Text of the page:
June 23 (UPI) — Uvalde Consolidated Independent School District police chief Pete Arredondo has been placed on administrative leave amid criticism of his response to the worst school shooting in Texas history.
Uvalde CISD Superintendent Hal Harrell announced the move in a news release Wednesday, one day after Department of Public Safety Director Steve McCraw placed much of the blame of the delayed response to the shooting at Arredondo’s feet. Harrell’s decision also comes as multiple agencies investigate the police response, which has drawn fierce criticism because law enforcement waited more than an hour to confront the shooter.
It was the latest development in a cascade of conflicting information and changing stories about law enforcement’s response to the 18-year-old who gunned down 19 children and two teachers at Robb Elementary.
Anne Marie Espinoza, director of communications and marketing for the school district, would not confirm if the leave was paid or unpaid.
An attorney for Arredondo could not immediately be reached for comment Wednesday.
Arredondo was among one of the first law enforcement officers on the scene of the shooting perpetrated by a former Uvalde CISD student.
Multiple law enforcement officials and experts have criticized the response, saying officers should have engaged the shooter much quicker — even if it put police lives at risk. McCraw told lawmakers Tuesday that police could have stopped the shooter three minutes after arriving were it not for the indecisiveness of the on-scene commander, who “decided to place the lives of officers before the lives of children.”
State officials have said Arredondo was the incident commander at the scene, something the schools police chief has disputed.
In an exclusive interview with The Texas Tribune earlier this month, Arredondo defended his actions. He said he did not consider himself in charge of the scene and that the doors separating the police from the shooter were locked and impossible to break in.
Law enforcement records reviewed by the Tribune cast doubt on that version of events, however. The records indicate that Arredondo gave orders at the scene. And there’s no video evidence that Arredondo attempted to open the classroom doors.
According to footage viewed by The Tribune, the shooter went inside a classroom without appearing to encounter a locked door.
Arredondo testified before lawmakers during a closed-door Texas House committee hearing Tuesday.
The Uvalde City Council met for a special meeting Tuesday evening and heard from despondent relatives and residents, calling for accountability from city leaders who they see as supportive of Arredondo.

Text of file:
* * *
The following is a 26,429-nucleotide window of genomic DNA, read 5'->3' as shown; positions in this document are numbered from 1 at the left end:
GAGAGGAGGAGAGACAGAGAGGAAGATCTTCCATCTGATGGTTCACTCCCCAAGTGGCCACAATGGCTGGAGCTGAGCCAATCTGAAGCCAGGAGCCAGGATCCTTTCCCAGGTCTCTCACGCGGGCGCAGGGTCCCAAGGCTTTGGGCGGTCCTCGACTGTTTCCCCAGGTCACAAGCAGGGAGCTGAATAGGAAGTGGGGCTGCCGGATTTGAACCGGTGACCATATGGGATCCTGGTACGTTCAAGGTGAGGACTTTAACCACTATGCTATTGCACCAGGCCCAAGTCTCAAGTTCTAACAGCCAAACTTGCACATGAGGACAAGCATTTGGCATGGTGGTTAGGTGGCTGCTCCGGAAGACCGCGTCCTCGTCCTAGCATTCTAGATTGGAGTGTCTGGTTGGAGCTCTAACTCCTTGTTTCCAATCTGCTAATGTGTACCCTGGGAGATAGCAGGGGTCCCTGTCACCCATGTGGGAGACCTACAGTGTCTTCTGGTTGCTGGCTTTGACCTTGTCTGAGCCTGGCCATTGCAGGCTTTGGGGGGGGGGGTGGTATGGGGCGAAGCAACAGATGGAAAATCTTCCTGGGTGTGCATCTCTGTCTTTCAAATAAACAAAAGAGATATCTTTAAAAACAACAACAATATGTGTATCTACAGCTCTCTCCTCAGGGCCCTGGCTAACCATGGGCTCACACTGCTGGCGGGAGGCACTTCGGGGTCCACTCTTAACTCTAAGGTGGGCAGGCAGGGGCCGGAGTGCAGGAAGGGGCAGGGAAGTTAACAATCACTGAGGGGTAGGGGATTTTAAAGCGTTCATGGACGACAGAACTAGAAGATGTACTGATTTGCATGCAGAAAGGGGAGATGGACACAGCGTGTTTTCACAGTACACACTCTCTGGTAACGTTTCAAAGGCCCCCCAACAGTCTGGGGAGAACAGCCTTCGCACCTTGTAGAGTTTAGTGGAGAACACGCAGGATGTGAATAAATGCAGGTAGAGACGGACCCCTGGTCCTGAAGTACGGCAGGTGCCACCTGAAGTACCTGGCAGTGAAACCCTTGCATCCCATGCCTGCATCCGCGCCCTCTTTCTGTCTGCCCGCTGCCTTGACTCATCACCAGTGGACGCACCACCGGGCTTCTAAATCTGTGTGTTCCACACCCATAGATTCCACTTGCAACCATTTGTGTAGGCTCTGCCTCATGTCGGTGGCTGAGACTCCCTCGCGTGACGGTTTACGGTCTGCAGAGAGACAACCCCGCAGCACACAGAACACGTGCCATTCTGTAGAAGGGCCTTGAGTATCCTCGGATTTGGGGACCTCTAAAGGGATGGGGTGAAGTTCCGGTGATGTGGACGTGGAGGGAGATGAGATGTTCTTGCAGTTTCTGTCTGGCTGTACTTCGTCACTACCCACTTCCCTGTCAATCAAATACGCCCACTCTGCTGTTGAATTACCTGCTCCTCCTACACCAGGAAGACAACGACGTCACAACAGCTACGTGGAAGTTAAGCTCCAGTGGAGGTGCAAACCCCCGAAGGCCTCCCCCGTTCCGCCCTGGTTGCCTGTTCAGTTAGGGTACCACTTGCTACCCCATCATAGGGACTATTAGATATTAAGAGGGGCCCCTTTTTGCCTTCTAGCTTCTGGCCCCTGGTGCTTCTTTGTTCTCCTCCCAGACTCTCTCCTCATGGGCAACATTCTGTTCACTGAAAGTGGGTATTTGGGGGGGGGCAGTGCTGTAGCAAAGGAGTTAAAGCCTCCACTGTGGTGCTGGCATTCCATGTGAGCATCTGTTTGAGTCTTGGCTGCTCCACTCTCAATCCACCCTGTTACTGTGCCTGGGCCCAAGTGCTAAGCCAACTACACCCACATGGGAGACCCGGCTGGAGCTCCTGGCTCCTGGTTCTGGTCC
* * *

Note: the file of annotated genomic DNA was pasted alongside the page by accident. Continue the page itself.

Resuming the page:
Though he is a recently elected council member, Arredondo was not present at the meeting. Relatives of the victims asked that the City Council not approve Arredondo’s requested leave of absence from council meetings.
City leaders unanimously denied the leave of absence, which will result in Arredondo losing his District 3 seat if he misses three consecutive meetings.
According to Wednesday’s news release, Lieutenant Mike Hernandez, the second-in-command of the UCISD Police Department, will assume Arredondo’s duties.
In the announcement, Harrell noted that he has said the school district “would wait until the investigation was complete before making personnel decisions,” but proceeded to place Arredondo on leave given the uncertainty of when the investigation will be complete.
In a news release on Tuesday, Mayor Don McLaughlin said the Uvalde district attorney requested that the city not release any information regarding their investigation, yet in a statement following the City Council’s meeting he said he would begin releasing information to the public as he received it.
McLaughlin also criticized DPS for selectively releasing information about the police response to paint local police in a bad light.
A representative from DPS could not immediately be reached for comment Wednesday.
This article originally appeared The Texas Tribune. Read the original here. The Texas Tribune is a nonprofit, nonpartisan media organization that informs Texans — and engages with them — about public policy, politics, government and statewide issues.